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between the three axes is lost. ”Distortion” in the measurement takes place when the indicated angle is not same as the actual angle. Gyro toppling and distortion are com- pensated by means of torque motors, which gives correct moment to the outer gimbal so that the orthogonolity between the gyro axis and missile fore and aft axis is maintained. Gyros can be ”blast” started, which are utilised for short total reaction missiles such as anti-tank, air to air and short range surface to air systems. Sometimes the rotors are started with compressed air. Missiles having flight timings more than 40 seconds have electrically driven gyros. A drift rate of about 1 deg/min is acceptable for tactical grade missiles. However the drift rate better than 0.01 deg/hour is required for navigational grade gyros.

tactical grade missiles. However the drift rate better than 0 . 01 deg/hour is required for

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2.4.2

Rate or Constrained Gyros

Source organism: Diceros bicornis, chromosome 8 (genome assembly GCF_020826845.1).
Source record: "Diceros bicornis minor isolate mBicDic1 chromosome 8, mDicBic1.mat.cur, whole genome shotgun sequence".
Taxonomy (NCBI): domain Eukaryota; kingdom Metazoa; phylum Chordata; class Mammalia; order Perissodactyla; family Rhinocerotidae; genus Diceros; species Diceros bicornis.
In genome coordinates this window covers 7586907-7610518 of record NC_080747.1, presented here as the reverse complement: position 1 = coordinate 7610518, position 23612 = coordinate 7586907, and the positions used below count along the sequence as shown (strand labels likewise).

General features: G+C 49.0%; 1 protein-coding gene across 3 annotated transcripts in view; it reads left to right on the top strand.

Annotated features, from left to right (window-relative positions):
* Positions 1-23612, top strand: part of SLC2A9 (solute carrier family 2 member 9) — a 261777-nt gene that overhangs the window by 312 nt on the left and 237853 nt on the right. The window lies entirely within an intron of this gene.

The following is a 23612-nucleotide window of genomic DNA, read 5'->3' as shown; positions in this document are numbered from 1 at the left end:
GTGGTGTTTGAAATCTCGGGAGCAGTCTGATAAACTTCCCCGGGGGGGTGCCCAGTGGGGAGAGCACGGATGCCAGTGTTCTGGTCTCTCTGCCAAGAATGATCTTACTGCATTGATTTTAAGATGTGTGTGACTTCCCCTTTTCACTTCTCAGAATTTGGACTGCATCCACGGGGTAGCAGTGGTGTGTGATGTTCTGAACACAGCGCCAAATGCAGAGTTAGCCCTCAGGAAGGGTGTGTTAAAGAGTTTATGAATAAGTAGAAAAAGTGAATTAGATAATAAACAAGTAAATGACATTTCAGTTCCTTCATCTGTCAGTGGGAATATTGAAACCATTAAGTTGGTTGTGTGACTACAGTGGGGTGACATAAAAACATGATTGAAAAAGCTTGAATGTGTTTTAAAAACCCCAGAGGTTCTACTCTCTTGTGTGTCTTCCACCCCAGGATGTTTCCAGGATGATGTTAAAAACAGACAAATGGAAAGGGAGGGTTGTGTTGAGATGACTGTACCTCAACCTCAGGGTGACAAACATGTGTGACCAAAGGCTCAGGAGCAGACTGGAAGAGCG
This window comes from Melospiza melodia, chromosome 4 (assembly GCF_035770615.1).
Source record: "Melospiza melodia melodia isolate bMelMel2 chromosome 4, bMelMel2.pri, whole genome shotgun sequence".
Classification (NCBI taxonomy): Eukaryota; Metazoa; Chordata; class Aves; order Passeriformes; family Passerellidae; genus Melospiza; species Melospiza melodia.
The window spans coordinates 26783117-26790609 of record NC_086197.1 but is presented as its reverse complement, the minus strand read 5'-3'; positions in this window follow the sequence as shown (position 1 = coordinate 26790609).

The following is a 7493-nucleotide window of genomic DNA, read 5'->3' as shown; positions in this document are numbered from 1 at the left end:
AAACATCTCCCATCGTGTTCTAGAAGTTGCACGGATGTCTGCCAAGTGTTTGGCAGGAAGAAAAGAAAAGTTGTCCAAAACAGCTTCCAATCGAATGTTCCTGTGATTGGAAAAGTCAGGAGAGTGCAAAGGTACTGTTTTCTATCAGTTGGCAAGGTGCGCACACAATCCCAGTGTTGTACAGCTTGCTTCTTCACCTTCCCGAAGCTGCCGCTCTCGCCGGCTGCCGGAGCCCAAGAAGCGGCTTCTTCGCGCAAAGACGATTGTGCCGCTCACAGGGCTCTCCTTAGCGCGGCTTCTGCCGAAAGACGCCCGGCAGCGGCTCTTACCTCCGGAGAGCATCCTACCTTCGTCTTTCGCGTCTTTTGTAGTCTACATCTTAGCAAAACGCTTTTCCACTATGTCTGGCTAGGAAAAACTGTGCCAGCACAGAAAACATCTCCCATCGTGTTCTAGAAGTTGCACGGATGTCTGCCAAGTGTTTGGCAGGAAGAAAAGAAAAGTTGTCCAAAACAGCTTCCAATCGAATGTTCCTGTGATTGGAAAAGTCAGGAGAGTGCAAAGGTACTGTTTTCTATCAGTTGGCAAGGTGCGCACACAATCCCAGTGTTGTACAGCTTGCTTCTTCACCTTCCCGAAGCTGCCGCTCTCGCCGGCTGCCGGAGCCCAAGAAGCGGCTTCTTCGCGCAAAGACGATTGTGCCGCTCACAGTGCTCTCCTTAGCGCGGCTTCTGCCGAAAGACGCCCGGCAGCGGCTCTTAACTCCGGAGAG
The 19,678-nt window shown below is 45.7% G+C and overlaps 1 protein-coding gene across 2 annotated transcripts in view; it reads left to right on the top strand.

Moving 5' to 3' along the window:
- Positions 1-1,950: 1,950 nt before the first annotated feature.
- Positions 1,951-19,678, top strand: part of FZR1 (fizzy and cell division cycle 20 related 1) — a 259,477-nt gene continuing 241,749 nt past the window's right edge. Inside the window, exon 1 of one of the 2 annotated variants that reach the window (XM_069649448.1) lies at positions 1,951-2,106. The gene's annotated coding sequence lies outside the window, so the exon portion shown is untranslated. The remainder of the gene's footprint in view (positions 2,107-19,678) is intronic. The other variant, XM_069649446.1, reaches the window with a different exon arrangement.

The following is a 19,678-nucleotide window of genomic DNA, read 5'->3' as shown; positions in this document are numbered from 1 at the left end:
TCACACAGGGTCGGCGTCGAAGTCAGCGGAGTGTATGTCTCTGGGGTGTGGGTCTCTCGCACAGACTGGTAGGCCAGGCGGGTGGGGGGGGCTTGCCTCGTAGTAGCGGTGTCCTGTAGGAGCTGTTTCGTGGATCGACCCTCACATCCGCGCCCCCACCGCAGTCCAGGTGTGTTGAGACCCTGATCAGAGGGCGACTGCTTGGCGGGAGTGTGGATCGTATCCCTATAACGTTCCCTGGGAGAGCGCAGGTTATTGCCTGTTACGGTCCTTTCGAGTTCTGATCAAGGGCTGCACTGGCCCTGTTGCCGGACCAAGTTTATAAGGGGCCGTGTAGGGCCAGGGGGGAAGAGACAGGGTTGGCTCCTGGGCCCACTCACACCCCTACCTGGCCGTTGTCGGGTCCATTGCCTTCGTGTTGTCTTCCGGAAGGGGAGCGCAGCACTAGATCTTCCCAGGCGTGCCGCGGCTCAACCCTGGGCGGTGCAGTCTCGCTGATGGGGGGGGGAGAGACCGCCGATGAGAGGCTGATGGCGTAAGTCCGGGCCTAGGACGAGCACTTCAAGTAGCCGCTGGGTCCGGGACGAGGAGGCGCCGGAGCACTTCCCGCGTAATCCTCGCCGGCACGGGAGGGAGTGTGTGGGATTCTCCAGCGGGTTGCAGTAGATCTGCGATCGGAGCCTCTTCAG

Rate gyros measure angular rate about one axis. As shown in figure, a rotor is mounted in a gimbal, whose motion about an axis at right angles to the spin axis is constrained by a torsion bar or friction free spring system. There are no other gimbals, so the rotor has one degree of freedom only, about its spin axis. The cylindrical gimbal is enclosed in a hermetically sealed outer case and the gap between them is filled with viscous fluid in which the gimbal is floated with neutral buoyancy. The fluid provides viscous shear damping, minimal pivot friction and protection from shock. If the missile turns, as indicated, a gyroscopic precession will occur as indicated, which in the steady state, will be the angle of twist proportional to the input rate. The ”E” type pick off is an a. c. pick off, which would give signals proportional to the rate of turn. Very good resolution and linearity can be obtained with rate gyros. The rotor can be blast started or electrically driven.